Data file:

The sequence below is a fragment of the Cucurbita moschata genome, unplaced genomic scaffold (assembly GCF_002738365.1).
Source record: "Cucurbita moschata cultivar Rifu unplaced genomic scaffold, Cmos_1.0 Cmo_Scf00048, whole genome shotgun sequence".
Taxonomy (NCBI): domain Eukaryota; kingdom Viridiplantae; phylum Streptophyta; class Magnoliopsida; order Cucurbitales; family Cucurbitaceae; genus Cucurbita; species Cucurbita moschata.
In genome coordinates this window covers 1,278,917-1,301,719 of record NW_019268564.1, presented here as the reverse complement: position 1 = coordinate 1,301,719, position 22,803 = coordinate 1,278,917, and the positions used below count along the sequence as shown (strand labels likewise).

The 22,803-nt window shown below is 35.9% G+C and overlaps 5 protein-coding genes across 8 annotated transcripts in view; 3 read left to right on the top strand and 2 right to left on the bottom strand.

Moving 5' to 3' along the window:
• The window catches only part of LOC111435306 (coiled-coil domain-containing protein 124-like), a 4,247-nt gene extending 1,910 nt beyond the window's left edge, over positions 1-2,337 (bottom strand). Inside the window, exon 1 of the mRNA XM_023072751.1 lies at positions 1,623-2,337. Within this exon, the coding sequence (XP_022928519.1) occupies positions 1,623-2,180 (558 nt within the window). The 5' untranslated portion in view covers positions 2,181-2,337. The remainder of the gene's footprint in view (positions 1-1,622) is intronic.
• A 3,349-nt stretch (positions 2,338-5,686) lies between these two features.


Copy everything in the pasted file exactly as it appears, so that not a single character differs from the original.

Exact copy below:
The sequence below is a fragment of the Cucurbita moschata genome, unplaced genomic scaffold (assembly GCF_002738365.1).
Source record: "Cucurbita moschata cultivar Rifu unplaced genomic scaffold, Cmos_1.0 Cmo_Scf00048, whole genome shotgun sequence".
Taxonomy (NCBI): domain Eukaryota; kingdom Viridiplantae; phylum Streptophyta; class Magnoliopsida; order Cucurbitales; family Cucurbitaceae; genus Cucurbita; species Cucurbita moschata.
In genome coordinates this window covers 1,278,917-1,301,719 of record NW_019268564.1, presented here as the reverse complement: position 1 = coordinate 1,301,719, position 22,803 = coordinate 1,278,917, and the positions used below count along the sequence as shown (strand labels likewise).

The 22,803-nt window shown below is 35.9% G+C and overlaps 5 protein-coding genes across 8 annotated transcripts in view; 3 read left to right on the top strand and 2 right to left on the bottom strand.

Moving 5' to 3' along the window:
• The window catches only part of LOC111435306 (coiled-coil domain-containing protein 124-like), a 4,247-nt gene extending 1,910 nt beyond the window's left edge, over positions 1-2,337 (bottom strand). Inside the window, exon 1 of the mRNA XM_023072751.1 lies at positions 1,623-2,337. Within this exon, the coding sequence (XP_022928519.1) occupies positions 1,623-2,180 (558 nt within the window). The 5' untranslated portion in view covers positions 2,181-2,337. The remainder of the gene's footprint in view (positions 1-1,622) is intronic.
• A 3,349-nt stretch (positions 2,338-5,686) lies between these two features.